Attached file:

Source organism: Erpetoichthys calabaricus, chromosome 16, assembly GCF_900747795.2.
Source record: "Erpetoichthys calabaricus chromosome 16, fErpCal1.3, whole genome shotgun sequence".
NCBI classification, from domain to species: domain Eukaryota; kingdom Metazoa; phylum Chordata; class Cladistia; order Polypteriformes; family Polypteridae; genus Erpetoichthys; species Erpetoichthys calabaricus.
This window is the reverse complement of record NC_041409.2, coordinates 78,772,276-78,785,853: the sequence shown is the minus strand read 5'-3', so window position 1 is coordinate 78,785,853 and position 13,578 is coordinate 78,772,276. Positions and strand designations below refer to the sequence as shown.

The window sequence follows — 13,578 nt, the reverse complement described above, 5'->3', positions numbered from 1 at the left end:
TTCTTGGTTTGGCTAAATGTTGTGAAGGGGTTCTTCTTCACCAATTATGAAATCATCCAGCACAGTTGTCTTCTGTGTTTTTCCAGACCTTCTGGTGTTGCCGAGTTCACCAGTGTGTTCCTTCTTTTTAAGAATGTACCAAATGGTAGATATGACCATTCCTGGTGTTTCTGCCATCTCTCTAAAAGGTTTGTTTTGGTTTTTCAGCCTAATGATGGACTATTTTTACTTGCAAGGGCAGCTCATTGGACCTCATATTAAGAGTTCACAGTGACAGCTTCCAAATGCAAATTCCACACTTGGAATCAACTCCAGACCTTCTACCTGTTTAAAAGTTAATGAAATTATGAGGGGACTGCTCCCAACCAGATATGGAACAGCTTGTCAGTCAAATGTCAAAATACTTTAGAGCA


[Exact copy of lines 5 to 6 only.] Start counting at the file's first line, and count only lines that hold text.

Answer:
The window sequence follows — 13,578 nt, the reverse complement described above, 5'->3', positions numbered from 1 at the left end:
TTCTTGGTTTGGCTAAATGTTGTGAAGGGGTTCTTCTTCACCAATTATGAAATCATCCAGCACAGTTGTCTTCTGTGTTTTTCCAGACCTTCTGGTGTTGCCGAGTTCACCAGTGTGTTCCTTCTTTTTAAGAATGTACCAAATGGTAGATATGACCATTCCTGGTGTTTCTGCCATCTCTCTAAAAGGTTTGTTTTGGTTTTTCAGCCTAATGATGGACTATTTTTACTTGCAAGGGCAGCTCATTGGACCTCATATTAAGAGTTCACAGTGACAGCTTCCAAATGCAAATTCCACACTTGGAATCAACTCCAGACCTTCTACCTGTTTAAAAGTTAATGAAATTATGAGGGGACTGCTCCCAACCAGATATGGAACAGCTTGTCAGTCAAATGTCAAAATACTTTAGAGCA